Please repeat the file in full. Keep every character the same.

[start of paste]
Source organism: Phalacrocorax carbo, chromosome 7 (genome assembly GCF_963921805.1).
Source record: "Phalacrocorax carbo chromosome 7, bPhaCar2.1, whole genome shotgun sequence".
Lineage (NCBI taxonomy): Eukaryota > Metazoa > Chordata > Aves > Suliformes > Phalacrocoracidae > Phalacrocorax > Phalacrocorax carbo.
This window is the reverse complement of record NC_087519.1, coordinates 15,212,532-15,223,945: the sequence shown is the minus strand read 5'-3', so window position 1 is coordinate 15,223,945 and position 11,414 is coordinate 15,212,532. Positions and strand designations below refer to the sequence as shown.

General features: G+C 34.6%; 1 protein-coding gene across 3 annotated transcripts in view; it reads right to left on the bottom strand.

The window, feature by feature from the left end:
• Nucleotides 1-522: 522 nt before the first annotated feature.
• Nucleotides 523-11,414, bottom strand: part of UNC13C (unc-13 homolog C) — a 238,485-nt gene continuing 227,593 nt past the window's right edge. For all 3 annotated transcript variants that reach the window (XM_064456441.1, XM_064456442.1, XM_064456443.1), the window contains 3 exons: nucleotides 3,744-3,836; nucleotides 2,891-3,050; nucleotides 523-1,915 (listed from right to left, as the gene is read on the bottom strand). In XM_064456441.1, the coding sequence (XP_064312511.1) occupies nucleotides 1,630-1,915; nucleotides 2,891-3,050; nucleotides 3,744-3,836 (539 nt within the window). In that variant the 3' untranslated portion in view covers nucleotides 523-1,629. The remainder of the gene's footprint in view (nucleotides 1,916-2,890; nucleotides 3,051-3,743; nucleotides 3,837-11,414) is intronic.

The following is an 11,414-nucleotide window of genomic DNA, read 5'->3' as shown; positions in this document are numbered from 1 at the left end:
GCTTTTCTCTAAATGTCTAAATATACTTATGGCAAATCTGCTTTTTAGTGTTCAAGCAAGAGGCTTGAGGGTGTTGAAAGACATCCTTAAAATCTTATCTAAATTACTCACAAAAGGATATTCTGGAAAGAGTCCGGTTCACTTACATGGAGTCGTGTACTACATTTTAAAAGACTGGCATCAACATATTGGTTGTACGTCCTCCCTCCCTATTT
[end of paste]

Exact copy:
Source organism: Phalacrocorax carbo, chromosome 7 (genome assembly GCF_963921805.1).
Source record: "Phalacrocorax carbo chromosome 7, bPhaCar2.1, whole genome shotgun sequence".
Lineage (NCBI taxonomy): Eukaryota > Metazoa > Chordata > Aves > Suliformes > Phalacrocoracidae > Phalacrocorax > Phalacrocorax carbo.
This window is the reverse complement of record NC_087519.1, coordinates 15,212,532-15,223,945: the sequence shown is the minus strand read 5'-3', so window position 1 is coordinate 15,223,945 and position 11,414 is coordinate 15,212,532. Positions and strand designations below refer to the sequence as shown.

General features: G+C 34.6%; 1 protein-coding gene across 3 annotated transcripts in view; it reads right to left on the bottom strand.

The window, feature by feature from the left end:
• Nucleotides 1-522: 522 nt before the first annotated feature.
• Nucleotides 523-11,414, bottom strand: part of UNC13C (unc-13 homolog C) — a 238,485-nt gene continuing 227,593 nt past the window's right edge. For all 3 annotated transcript variants that reach the window (XM_064456441.1, XM_064456442.1, XM_064456443.1), the window contains 3 exons: nucleotides 3,744-3,836; nucleotides 2,891-3,050; nucleotides 523-1,915 (listed from right to left, as the gene is read on the bottom strand). In XM_064456441.1, the coding sequence (XP_064312511.1) occupies nucleotides 1,630-1,915; nucleotides 2,891-3,050; nucleotides 3,744-3,836 (539 nt within the window). In that variant the 3' untranslated portion in view covers nucleotides 523-1,629. The remainder of the gene's footprint in view (nucleotides 1,916-2,890; nucleotides 3,051-3,743; nucleotides 3,837-11,414) is intronic.

The following is an 11,414-nucleotide window of genomic DNA, read 5'->3' as shown; positions in this document are numbered from 1 at the left end:
GCTTTTCTCTAAATGTCTAAATATACTTATGGCAAATCTGCTTTTTAGTGTTCAAGCAAGAGGCTTGAGGGTGTTGAAAGACATCCTTAAAATCTTATCTAAATTACTCACAAAAGGATATTCTGGAAAGAGTCCGGTTCACTTACATGGAGTCGTGTACTACATTTTAAAAGACTGGCATCAACATATTGGTTGTACGTCCTCCCTCCCTATTT